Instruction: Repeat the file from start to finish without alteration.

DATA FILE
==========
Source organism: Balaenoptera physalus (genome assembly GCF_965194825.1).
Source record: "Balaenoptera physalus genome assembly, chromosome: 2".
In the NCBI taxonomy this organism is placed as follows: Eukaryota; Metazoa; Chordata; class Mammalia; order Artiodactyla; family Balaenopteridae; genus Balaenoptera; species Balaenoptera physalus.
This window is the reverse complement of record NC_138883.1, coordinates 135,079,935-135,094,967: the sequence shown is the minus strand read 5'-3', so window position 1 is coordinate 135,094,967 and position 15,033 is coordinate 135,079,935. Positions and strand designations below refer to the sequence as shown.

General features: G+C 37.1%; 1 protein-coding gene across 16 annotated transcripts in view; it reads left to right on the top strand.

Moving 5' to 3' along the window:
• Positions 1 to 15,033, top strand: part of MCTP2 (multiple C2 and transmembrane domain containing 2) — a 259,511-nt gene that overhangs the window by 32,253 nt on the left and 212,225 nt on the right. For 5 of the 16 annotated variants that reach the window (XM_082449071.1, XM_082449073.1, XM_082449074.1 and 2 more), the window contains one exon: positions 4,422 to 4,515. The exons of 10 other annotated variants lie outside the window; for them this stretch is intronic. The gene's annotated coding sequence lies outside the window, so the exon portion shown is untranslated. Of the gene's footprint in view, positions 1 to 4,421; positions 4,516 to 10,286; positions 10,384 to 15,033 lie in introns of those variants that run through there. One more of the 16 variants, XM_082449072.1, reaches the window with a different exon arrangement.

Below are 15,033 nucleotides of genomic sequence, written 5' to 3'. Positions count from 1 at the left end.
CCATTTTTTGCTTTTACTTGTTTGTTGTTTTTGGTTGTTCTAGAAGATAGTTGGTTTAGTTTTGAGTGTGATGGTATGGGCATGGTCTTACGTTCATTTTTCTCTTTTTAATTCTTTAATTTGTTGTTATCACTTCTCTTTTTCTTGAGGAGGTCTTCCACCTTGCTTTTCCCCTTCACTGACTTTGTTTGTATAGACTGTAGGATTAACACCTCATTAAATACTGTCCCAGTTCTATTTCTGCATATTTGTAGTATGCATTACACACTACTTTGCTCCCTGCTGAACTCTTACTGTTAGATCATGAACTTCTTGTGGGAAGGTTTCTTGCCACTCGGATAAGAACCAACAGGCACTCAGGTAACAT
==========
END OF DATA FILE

Source organism: Balaenoptera physalus (genome assembly GCF_965194825.1).
Source record: "Balaenoptera physalus genome assembly, chromosome: 2".
In the NCBI taxonomy this organism is placed as follows: Eukaryota; Metazoa; Chordata; class Mammalia; order Artiodactyla; family Balaenopteridae; genus Balaenoptera; species Balaenoptera physalus.
This window is the reverse complement of record NC_138883.1, coordinates 135,079,935-135,094,967: the sequence shown is the minus strand read 5'-3', so window position 1 is coordinate 135,094,967 and position 15,033 is coordinate 135,079,935. Positions and strand designations below refer to the sequence as shown.

General features: G+C 37.1%; 1 protein-coding gene across 16 annotated transcripts in view; it reads left to right on the top strand.

Moving 5' to 3' along the window:
• Positions 1 to 15,033, top strand: part of MCTP2 (multiple C2 and transmembrane domain containing 2) — a 259,511-nt gene that overhangs the window by 32,253 nt on the left and 212,225 nt on the right. For 5 of the 16 annotated variants that reach the window (XM_082449071.1, XM_082449073.1, XM_082449074.1 and 2 more), the window contains one exon: positions 4,422 to 4,515. The exons of 10 other annotated variants lie outside the window; for them this stretch is intronic. The gene's annotated coding sequence lies outside the window, so the exon portion shown is untranslated. Of the gene's footprint in view, positions 1 to 4,421; positions 4,516 to 10,286; positions 10,384 to 15,033 lie in introns of those variants that run through there. One more of the 16 variants, XM_082449072.1, reaches the window with a different exon arrangement.

Below are 15,033 nucleotides of genomic sequence, written 5' to 3'. Positions count from 1 at the left end.
CCATTTTTTGCTTTTACTTGTTTGTTGTTTTTGGTTGTTCTAGAAGATAGTTGGTTTAGTTTTGAGTGTGATGGTATGGGCATGGTCTTACGTTCATTTTTCTCTTTTTAATTCTTTAATTTGTTGTTATCACTTCTCTTTTTCTTGAGGAGGTCTTCCACCTTGCTTTTCCCCTTCACTGACTTTGTTTGTATAGACTGTAGGATTAACACCTCATTAAATACTGTCCCAGTTCTATTTCTGCATATTTGTAGTATGCATTACACACTACTTTGCTCCCTGCTGAACTCTTACTGTTAGATCATGAACTTCTTGTGGGAAGGTTTCTTGCCACTCGGATAAGAACCAACAGGCACTCAGGTAACAT